The Houston Chronicle reported Rep. Mike “Tuffy” Hamilton, R-Mauriceville, vowed Friday to correct a series of possible violations and errors on his campaign reports and personal ethics filings — everything from payments to his children to missing details about travel and lodging expenses.

Controversy over mixing campaign spending with personal business prompted the Legislature to clamp down on perceived abuses in 2007. But The Associated Press has uncovered several instances in which lawmakers have continued to keep campaign business in the family.

Among them is Sen. Eliot Shapleigh, D-El Paso, who pays his wife’s company for expenses associated with his campaign space in her building. On Friday, Shapleigh spokesman Anthony Martinez called the payments for paper, phones and computer usage — about $2,400 worth in the last year — both proper and legal. He said the senator will continue to reimburse his wife’s company.

According to the Houston Chronicle, Hamilton is the latest to acknowledge family payments from campaign funds, but he said he stopped once questions were raised about it.

Records show the Beaumont-area lawmaker paid at least $2,300 for “contract labor” over the last two years to two dependent children despite heavy restrictions on such expenditures.

Hamilton initially said Friday he would reimburse his campaign from personal funds for the charges but later changed his mind.

Using the campaign kitty to pay family members for various services prompted the Legislature to clamp down on the practice in 2007. Though elected officials were prohibited years ago from buying real estate with funds raised from individuals and special interests, many made payments to their spouses for the use of homes and offices.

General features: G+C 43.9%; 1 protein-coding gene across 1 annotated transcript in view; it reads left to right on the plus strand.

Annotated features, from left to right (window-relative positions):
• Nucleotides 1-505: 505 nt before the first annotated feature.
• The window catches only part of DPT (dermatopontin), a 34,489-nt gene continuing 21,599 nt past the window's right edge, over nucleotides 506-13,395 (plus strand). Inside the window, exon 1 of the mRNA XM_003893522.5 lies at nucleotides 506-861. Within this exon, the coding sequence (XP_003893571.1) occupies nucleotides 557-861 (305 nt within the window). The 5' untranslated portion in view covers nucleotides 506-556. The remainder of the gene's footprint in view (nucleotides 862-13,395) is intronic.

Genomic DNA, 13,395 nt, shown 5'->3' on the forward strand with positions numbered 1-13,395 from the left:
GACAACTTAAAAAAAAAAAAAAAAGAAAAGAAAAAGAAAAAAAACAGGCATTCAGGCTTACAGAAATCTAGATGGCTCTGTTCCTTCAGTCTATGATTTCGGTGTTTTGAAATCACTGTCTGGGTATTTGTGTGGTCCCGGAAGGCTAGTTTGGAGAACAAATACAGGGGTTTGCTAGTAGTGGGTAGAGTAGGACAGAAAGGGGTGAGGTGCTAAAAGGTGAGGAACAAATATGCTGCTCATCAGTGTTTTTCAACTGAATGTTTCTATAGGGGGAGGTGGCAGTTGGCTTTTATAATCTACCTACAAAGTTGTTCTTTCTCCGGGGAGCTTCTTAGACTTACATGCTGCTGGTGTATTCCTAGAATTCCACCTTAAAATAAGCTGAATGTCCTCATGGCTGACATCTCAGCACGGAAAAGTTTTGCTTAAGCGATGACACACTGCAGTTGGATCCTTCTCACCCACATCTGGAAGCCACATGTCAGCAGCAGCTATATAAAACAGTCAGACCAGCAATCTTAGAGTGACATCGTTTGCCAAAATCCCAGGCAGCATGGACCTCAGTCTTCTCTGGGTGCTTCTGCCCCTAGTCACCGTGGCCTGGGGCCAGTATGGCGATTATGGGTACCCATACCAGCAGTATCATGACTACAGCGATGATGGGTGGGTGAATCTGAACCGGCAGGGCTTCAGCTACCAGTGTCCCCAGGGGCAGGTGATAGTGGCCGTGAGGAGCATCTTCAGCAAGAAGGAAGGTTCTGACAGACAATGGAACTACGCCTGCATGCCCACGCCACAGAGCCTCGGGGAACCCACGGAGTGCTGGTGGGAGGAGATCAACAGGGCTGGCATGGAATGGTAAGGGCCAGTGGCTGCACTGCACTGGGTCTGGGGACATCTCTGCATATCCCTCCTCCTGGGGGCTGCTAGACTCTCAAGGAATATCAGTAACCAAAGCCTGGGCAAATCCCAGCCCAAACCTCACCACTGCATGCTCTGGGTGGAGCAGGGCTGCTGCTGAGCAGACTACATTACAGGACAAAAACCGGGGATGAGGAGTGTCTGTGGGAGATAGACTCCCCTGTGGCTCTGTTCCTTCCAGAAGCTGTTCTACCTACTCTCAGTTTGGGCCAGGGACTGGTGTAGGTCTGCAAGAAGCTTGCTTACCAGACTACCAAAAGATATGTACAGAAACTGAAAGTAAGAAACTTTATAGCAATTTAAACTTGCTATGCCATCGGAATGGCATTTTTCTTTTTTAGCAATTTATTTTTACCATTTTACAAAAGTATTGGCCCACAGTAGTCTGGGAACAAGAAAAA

Critics said the loophole allowed politicians to acquire second homes in Austin and benefit from fat campaign accounts. The Legislature closed the loophole last year and made it illegal for elected officials to rent property from companies they own or control.

Hamilton also had more than $15,000 in credit card expenses for travel and other items without supplying the required details, records indicate. He said he would give those details in amended reports within the next two weeks.

Hamilton also acknowledged he gave incomplete data about his real estate holdings, supplied erroneous details about a profitable stock trade and, despite a “personal use” ban, improperly charged his campaign $727.99 for dry-cleaning.

“We’ve been very busy,” Hamilton said. “That’s still no excuse. We may have made mistakes but we’ll be glad to fix anything we’ve done.”

State ethics law bans payments to spouses and dependent children for “personal services” as a way to ensure lawmakers don’t profit from their campaign accounts.

Hamilton said he determined that the payments to his children created the wrong impression and stopped.

The last one — $300 to his 17-year-old son — was made in February, records show.

After being contacted by a reporter, Hamilton said he would reimburse his campaign for those expenses. Later, he said he didn’t believe the payments to his kids fit the “personal services” definition and would not reimburse his campaign.